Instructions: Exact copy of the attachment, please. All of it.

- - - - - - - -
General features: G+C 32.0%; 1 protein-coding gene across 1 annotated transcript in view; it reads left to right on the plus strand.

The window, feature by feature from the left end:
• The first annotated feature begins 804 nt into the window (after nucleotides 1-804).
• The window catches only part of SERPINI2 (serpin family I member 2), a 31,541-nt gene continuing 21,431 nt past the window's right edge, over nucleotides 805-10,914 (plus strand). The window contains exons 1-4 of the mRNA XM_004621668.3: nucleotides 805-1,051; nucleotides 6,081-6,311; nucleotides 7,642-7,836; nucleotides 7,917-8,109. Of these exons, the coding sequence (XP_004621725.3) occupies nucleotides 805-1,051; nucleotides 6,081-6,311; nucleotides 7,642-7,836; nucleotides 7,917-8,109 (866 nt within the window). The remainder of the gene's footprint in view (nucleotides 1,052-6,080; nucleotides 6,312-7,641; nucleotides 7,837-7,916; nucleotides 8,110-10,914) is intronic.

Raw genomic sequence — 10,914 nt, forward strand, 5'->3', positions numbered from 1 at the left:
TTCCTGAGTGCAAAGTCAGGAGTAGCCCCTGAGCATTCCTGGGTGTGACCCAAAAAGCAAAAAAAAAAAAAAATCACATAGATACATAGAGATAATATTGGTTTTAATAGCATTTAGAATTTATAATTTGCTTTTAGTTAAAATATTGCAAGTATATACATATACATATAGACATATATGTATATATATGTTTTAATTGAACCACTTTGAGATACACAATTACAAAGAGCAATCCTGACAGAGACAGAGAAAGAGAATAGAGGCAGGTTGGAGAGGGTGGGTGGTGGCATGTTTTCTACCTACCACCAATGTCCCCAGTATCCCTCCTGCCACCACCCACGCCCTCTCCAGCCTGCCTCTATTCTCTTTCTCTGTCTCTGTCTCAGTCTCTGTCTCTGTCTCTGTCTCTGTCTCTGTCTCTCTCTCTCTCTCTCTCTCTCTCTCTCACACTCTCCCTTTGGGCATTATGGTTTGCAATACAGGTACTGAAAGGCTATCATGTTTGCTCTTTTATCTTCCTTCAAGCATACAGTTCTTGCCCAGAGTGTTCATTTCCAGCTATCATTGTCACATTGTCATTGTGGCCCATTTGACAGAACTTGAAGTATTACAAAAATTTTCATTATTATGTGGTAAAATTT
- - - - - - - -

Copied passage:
General features: G+C 32.0%; 1 protein-coding gene across 1 annotated transcript in view; it reads left to right on the plus strand.

The window, feature by feature from the left end:
• The first annotated feature begins 804 nt into the window (after nucleotides 1-804).
• The window catches only part of SERPINI2 (serpin family I member 2), a 31,541-nt gene continuing 21,431 nt past the window's right edge, over nucleotides 805-10,914 (plus strand). The window contains exons 1-4 of the mRNA XM_004621668.3: nucleotides 805-1,051; nucleotides 6,081-6,311; nucleotides 7,642-7,836; nucleotides 7,917-8,109. Of these exons, the coding sequence (XP_004621725.3) occupies nucleotides 805-1,051; nucleotides 6,081-6,311; nucleotides 7,642-7,836; nucleotides 7,917-8,109 (866 nt within the window). The remainder of the gene's footprint in view (nucleotides 1,052-6,080; nucleotides 6,312-7,641; nucleotides 7,837-7,916; nucleotides 8,110-10,914) is intronic.

Raw genomic sequence — 10,914 nt, forward strand, 5'->3', positions numbered from 1 at the left:
TTCCTGAGTGCAAAGTCAGGAGTAGCCCCTGAGCATTCCTGGGTGTGACCCAAAAAGCAAAAAAAAAAAAAAATCACATAGATACATAGAGATAATATTGGTTTTAATAGCATTTAGAATTTATAATTTGCTTTTAGTTAAAATATTGCAAGTATATACATATACATATAGACATATATGTATATATATGTTTTAATTGAACCACTTTGAGATACACAATTACAAAGAGCAATCCTGACAGAGACAGAGAAAGAGAATAGAGGCAGGTTGGAGAGGGTGGGTGGTGGCATGTTTTCTACCTACCACCAATGTCCCCAGTATCCCTCCTGCCACCACCCACGCCCTCTCCAGCCTGCCTCTATTCTCTTTCTCTGTCTCTGTCTCAGTCTCTGTCTCTGTCTCTGTCTCTGTCTCTGTCTCTCTCTCTCTCTCTCTCTCTCTCTCTCACACTCTCCCTTTGGGCATTATGGTTTGCAATACAGGTACTGAAAGGCTATCATGTTTGCTCTTTTATCTTCCTTCAAGCATACAGTTCTTGCCCAGAGTGTTCATTTCCAGCTATCATTGTCACATTGTCATTGTGGCCCATTTGACAGAACTTGAAGTATTACAAAAATTTTCATTATTATGTGGTAAAATTT